After Republic day in 2002, the main topic of conversation among my students was the upcoming Turkish elections. It was impossible to ignore them because every other day some party leader came to Kayseri to mount the hustings and win votes. Posters appeared everywhere advertising rallies in Cumhuriyet Meydan, the main square, or in one of the many indoor sporting arenas in the suburbs. The bus stops kept being moved because the council closed off the main streets whenever a rally was held. As a result I often had to walk for miles to get the bus back from town. This made me grumpy but my students were very excited as it was the first time many of them were old enough to vote in the Turkish elections, and they took the matter very seriously. It was unclear just who would win, but Ecevit, the then prime minister, was clearly finished. He was in poor health and at over 60 years old, nearly dead as far as the teenagers in my class were concerned.
Nearly all the parties running in the Turkish elections had names that easily reduced to three letter acronyms, like CHP, DYP, MHP, AKP and so on. There were so many that I could never remember what they all stood for, let alone follow the ins and outs of each individual party line. What I did know was that one party leader would either be jailed for acting against the constitution by heading a party that claimed Islam as its political guide, or he would be allowed to run for prime minister. Another politician bought airtime through the three TV stations his family owned. The government regularly punished him by shutting down his TV stations for up to five days at a time, using a family morals clause. The way it worked was the TV channel would show a program that some time later would be deemed inappropriate. The actual shut down of the station itself, however, usually occurred months after the wicked event. This same consortium owned the rights to air Champions League Football. If, as was sometimes the case, the black out coincided with a match, people were more likely to support the offender, rather than the government trying to protect their moral well being. Despite his sins, this politician was still allowed to run for office. Another candidate, a former prime minister, was running again on the promise that if her party was elected, every Turkish citizen would get two keys. One for their own home and one for their own car. Her previous stay in office had been cut short by stories of Mafia connections and the existence of a mysterious Mercedes with lots of cash in the boot.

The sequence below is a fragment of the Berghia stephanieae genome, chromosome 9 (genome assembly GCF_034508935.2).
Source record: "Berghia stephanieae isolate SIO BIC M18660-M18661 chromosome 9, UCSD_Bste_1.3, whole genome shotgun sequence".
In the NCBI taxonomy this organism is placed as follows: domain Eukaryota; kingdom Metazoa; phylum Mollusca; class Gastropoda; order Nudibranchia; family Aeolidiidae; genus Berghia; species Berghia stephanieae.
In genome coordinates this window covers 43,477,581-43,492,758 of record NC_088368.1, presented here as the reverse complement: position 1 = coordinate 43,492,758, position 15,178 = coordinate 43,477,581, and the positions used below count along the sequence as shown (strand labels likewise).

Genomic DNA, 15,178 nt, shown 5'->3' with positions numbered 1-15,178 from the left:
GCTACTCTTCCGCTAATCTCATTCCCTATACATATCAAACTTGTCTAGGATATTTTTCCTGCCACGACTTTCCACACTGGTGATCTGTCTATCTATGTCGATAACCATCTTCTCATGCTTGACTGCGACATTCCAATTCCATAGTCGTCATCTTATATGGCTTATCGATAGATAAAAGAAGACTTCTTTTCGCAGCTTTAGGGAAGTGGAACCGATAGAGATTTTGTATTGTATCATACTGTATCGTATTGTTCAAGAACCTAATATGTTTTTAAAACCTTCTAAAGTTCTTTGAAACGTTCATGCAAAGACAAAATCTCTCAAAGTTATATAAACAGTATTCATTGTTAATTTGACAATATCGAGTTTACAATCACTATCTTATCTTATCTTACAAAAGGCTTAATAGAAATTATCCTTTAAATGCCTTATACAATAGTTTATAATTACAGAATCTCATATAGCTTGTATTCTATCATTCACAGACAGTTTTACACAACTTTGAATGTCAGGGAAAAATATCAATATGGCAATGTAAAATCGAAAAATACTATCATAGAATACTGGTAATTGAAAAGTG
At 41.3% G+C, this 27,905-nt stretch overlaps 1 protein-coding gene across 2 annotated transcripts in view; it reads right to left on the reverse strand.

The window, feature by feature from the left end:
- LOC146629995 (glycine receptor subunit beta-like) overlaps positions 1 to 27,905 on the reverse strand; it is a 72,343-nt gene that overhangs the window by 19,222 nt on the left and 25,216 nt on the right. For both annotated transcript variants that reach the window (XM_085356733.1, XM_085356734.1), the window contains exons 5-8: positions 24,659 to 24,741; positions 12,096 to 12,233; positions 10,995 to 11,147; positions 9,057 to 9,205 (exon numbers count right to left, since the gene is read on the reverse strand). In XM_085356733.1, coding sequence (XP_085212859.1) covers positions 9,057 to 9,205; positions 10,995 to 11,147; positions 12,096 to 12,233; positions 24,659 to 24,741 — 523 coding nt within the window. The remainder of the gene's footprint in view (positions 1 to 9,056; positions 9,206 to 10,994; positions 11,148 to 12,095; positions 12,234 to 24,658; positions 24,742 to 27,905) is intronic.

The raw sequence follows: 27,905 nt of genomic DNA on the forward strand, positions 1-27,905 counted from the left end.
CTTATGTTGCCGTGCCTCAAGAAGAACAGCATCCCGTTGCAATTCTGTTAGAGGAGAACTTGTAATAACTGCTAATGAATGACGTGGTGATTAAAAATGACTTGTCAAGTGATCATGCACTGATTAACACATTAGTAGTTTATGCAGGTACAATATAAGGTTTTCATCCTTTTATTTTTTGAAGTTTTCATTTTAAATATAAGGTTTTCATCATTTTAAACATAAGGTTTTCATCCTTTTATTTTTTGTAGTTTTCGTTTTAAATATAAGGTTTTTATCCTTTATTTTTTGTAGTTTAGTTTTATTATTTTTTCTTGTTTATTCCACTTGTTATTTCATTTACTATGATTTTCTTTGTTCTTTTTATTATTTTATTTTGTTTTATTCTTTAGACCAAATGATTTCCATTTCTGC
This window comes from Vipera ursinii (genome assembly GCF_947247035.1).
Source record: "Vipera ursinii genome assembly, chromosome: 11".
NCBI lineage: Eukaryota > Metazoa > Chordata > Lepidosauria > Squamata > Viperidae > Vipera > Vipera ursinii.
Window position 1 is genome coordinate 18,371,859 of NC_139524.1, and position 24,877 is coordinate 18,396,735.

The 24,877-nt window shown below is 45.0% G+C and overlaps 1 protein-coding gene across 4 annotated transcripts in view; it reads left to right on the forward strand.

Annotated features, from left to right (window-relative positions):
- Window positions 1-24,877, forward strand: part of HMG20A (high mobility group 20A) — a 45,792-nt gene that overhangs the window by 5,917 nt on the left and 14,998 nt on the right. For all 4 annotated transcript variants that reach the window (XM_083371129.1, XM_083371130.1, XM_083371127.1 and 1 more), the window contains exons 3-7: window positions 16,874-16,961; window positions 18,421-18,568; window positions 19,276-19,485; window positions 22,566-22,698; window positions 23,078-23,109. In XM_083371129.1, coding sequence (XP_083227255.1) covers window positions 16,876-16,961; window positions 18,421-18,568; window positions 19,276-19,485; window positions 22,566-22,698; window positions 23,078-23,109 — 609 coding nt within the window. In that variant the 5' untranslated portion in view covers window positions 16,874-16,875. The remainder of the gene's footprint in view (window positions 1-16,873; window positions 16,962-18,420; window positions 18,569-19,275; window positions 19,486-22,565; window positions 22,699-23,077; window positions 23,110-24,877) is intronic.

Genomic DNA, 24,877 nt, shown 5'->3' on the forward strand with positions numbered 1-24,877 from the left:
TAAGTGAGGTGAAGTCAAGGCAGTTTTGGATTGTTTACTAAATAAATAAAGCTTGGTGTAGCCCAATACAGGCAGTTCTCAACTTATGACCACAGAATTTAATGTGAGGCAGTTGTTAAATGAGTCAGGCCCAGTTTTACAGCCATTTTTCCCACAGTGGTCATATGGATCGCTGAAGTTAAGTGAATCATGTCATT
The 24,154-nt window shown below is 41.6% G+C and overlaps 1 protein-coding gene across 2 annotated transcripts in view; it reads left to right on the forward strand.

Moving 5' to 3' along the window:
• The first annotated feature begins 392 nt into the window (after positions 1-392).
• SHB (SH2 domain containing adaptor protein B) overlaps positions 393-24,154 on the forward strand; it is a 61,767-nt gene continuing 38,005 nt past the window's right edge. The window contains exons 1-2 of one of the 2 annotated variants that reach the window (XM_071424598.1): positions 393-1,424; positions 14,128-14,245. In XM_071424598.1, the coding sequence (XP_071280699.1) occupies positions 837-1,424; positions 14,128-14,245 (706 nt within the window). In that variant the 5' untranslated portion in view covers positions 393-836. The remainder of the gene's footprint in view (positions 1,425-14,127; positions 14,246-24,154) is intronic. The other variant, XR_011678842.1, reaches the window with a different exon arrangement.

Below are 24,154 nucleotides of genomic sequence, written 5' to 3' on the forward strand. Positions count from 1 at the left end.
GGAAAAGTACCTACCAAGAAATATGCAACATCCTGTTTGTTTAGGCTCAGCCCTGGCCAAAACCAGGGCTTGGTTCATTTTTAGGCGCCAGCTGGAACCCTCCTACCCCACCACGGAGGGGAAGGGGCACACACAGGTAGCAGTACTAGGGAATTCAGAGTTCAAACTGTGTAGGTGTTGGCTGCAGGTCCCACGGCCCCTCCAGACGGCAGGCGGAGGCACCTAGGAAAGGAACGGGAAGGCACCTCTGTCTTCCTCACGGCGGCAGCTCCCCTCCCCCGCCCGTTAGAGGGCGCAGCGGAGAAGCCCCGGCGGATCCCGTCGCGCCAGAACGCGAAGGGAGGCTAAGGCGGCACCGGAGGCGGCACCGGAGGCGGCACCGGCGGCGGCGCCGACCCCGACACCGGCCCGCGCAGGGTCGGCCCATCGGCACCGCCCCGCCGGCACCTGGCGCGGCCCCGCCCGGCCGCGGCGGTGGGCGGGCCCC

One day, out of curiosity, I asked my students who they thought would win.
“Teacher, they are all bad. It doesn’t matter who wins,” was the general consensus.
“Isn’t it important to vote?” I asked. Just to be certain I added, “Don’t you want to choose?”
“Yes” they replied, “but we can’t.”
I was puzzled because the week before they’d told me how necessary it was to vote and that they all wanted to. Hoping to clarify the situation I asked, “Why can’t you vote?” and they responded with, “Because we’re not there”.
Trying to discuss politics with pre-intermediate English language students mightn’t have been the greatest idea but it was the first topic in which they had shown a genuine interest. I decided to persist and try to tease out some more answers that might better explain what they meant. I started to pose the most obvious questions, as simply as I could. I started with,
“Are you old enough to vote?” Many hands were raised and many voices called out, “Yes, I am.”
“Are you registered to vote?” I queried. This only brought blank looks so I tried again. “In my country, you must go to an office.” I paused and looked around the classroom to check everyone had understood me. Seeing they had, I continued. “You must give your name, before the election. Then you can vote. Have you done this?”